News | August 17, 2011

SCCT Announces New Leadership

August 17, 2011 — The Society of Cardiovascular Computed Tomography (SCCT) announced the election of James K. Min, M.D., FSCCT, as its new president and John R. Lesser, M.D., FSCCT, as president-elect of the organization. Jeffrey J. Carr, M.D., FSCCT, is the vice president and Ricardo C. Cury, M.D. is joining the executive committee as treasurer. The announcement was made official at the sixth annual scientific meeting, recently held in Denver, Colo.

Min is associate professor of medicine at the Cedars-Sinai Medical Center and the David Geffen School of Medicine at UCLA. He is the director of cardiac imaging research and co-director of cardiac imaging in the Cedars-Sinai Heart Institute. Min has conducted extensive research over the last decade examining the clinical utility and cost-effectiveness of coronary CT angiography and coronary artery calcium scoring. He has published more than 200 peer-reviewed articles and abstracts on these topics. In addition to his distinguished research and practice, his leadership experience makes him well-suited to guide the professional society devoted exclusively to cardiac CT.

Lesser is the director of cardiovascular CT and magnetic resonance imaging (MRI) at the Minneapolis Heart Institute/Abbott Northwestern Hospital and an adjunct associate professor of medicine at the University of Minnesota. His areas of expertise include cardiac MRI, vascular MRI, cardiac CT for both adult and pediatric patients, and vascular CT.

In addition, the newly announced board of directors has added five esteemed cardiologists, radiologists, Ph.D.s, surgeons, and technologists to assist the new leadership.

The remainder of the executive committee is as follows:

Immediate Past President - Matthew J. Budoff, M.D., FSCCT, professor of medicine at the David Geffen School of Medicine at UCLA, and director of cardiac CT at Los Angeles Biomedical Research Center at Harbor UCLA Medical Center in Torrance, Calif.

Secretary - Stephan Achenbach, M.D., FSCCT, professor of medicine, department of cardiology, University of Erlangen, Germany

For more information: www.scct.org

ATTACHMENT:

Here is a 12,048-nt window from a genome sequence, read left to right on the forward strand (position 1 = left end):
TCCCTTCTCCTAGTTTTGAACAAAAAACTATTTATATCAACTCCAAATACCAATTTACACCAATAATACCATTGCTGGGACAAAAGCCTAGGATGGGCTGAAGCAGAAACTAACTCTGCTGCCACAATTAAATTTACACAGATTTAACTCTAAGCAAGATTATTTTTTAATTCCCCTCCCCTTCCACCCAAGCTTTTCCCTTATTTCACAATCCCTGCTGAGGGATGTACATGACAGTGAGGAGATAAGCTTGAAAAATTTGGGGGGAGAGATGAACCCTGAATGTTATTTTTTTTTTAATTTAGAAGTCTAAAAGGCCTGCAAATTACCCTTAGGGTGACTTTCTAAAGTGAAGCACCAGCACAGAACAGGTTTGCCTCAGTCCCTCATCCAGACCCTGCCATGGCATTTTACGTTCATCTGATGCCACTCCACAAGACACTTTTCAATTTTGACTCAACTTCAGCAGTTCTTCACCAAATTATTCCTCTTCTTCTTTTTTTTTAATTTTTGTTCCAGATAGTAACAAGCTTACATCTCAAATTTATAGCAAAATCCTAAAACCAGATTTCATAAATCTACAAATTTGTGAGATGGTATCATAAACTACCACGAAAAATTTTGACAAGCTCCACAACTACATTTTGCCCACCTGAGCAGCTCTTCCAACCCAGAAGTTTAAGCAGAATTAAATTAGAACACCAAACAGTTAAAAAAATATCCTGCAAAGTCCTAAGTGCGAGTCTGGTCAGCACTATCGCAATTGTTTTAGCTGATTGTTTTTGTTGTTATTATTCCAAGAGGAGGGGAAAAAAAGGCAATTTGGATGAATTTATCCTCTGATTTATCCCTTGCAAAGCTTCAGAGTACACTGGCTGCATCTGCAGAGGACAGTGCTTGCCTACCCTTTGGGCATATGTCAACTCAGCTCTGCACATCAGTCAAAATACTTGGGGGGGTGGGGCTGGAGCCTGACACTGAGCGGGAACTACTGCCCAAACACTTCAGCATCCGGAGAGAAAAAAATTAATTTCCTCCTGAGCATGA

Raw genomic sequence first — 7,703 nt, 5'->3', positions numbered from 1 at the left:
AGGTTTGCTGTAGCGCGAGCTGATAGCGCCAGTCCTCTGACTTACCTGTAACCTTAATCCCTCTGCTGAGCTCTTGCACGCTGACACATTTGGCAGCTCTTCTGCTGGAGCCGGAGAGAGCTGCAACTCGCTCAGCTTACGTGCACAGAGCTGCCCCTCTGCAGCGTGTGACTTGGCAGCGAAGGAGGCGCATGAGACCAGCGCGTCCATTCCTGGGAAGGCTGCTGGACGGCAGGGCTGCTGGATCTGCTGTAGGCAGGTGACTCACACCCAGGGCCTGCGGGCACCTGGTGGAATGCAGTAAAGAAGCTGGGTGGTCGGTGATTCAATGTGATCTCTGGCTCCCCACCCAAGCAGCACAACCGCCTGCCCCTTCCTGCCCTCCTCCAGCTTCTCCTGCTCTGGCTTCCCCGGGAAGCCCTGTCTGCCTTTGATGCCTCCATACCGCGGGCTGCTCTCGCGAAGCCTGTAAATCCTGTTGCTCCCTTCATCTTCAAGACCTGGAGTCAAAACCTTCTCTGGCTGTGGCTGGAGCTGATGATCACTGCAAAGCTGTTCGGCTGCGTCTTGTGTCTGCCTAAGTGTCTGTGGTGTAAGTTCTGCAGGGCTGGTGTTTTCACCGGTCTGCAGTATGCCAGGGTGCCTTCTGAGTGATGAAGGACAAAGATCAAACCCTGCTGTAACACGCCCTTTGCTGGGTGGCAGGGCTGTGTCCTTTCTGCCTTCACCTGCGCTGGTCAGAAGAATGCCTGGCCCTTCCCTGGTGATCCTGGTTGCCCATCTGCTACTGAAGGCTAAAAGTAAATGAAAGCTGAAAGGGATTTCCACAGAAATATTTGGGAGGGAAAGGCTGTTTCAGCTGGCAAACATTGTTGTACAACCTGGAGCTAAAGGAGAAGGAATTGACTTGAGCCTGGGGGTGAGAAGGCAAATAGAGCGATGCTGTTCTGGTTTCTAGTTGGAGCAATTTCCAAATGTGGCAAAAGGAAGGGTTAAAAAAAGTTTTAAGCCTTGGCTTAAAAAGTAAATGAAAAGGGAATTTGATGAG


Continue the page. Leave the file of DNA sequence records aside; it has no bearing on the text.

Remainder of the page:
Related Content

A comparison of CT image of heavily calcified coronary arteries that appear to present a significant hemodynamic blockages and the correspending FFR-CT showing the patient had adequate blood flow and does not need a diagnostic angiogram or intervention.

A comparison of a CT image of heavily calcified coronary arteries that appear to present a significant hemodynamic blockage and the corresponding FFR-CT showing the patient had adequate blood flow and does not need a diagnostic angiogram or intervention. Image courtesy of Kavitha Chinnaiyan, William Beaumont Hospital.

Feature | CT Angiography (CTA) | July 23, 2018 | Dave Fornell, Editor
The use of non-invasive fractional flow reserve CT (FFR-CT) was the hottest topic discussed at the Society of Cardiov
Videos | CT Angiography (CTA) | July 19, 2018
Kavitha Chinnaiyan, M.D., FACC, FSCCT, associate professor, Oakland University, William Beaumont School of Medicine,
Videos | CT Angiography (CTA) | July 18, 2018
A discussion with Gianluca Pontone, M.D., Ph.D., FSCCT, director of cardiovascular MRI, Centro Cardiologico Manzino,
Videos | CT Angiography (CTA) | July 17, 2018
A discussion with Todd Villines, M.D., FACC, FAHA, FSCCT, cardiologist, Georgetown Medical Center, and president of t
HeartFlow Announces New Commercial Coverage With UnitedHealthcare
News | CT Angiography (CTA) | July 03, 2018
HeartFlow Inc. announced that UnitedHealthcare now covers the HeartFlow FFRct Analysis, extending access to their 45...
Post-Mortem CT Angiography Illuminates Causes of Death
News | CT Angiography (CTA) | June 25, 2018
Computed tomography (CT) angiography is a useful adjunct to autopsy that is likely to increase the quality of post-...
iSchemaView Receives FDA Clearance for Rapid CTA
Technology | CT Angiography (CTA) | May 01, 2018
Cerebrovascular imaging analysis company iSchemaView received final clearance from the U.S. Food and Drug...
The use of metal artifact reduction software on this CCTA (CTA) cardiac CT from an Canon, Toshiba, Aquilion Precision, allows clear visualization inside a coronary stent. The 0.25 mm high-resolution reconstruction also helps delineate the various components of plaque.

The use of metal artifact reduction software on this Aquilion Precision image allows clear visualization inside a coronary stent. The 0.25 mm high-resolution reconstruction also helps delineate the various components of plaque.

Feature | CT Angiography (CTA) | April 26, 2018 | Dave Fornell
There have been a few big, recent advancements in cardiac computed tomography angiography (CCTA) imaging technology.
Siemens Healthineers, Florida Hospital Collaborate to Improve Healthcare Outcomes
News | CT Angiography (CTA) | January 23, 2018
January 23, 2018 – Siemens Healthineers and Florida Hospital, part of Adventist Health System, have announced a multi
Videos | CT Angiography (CTA) | July 21, 2017
DAIC and ITN Editor Dave Fornell discusses some of the most innovative new computed tomography (CT) technology and tr
Overlay Init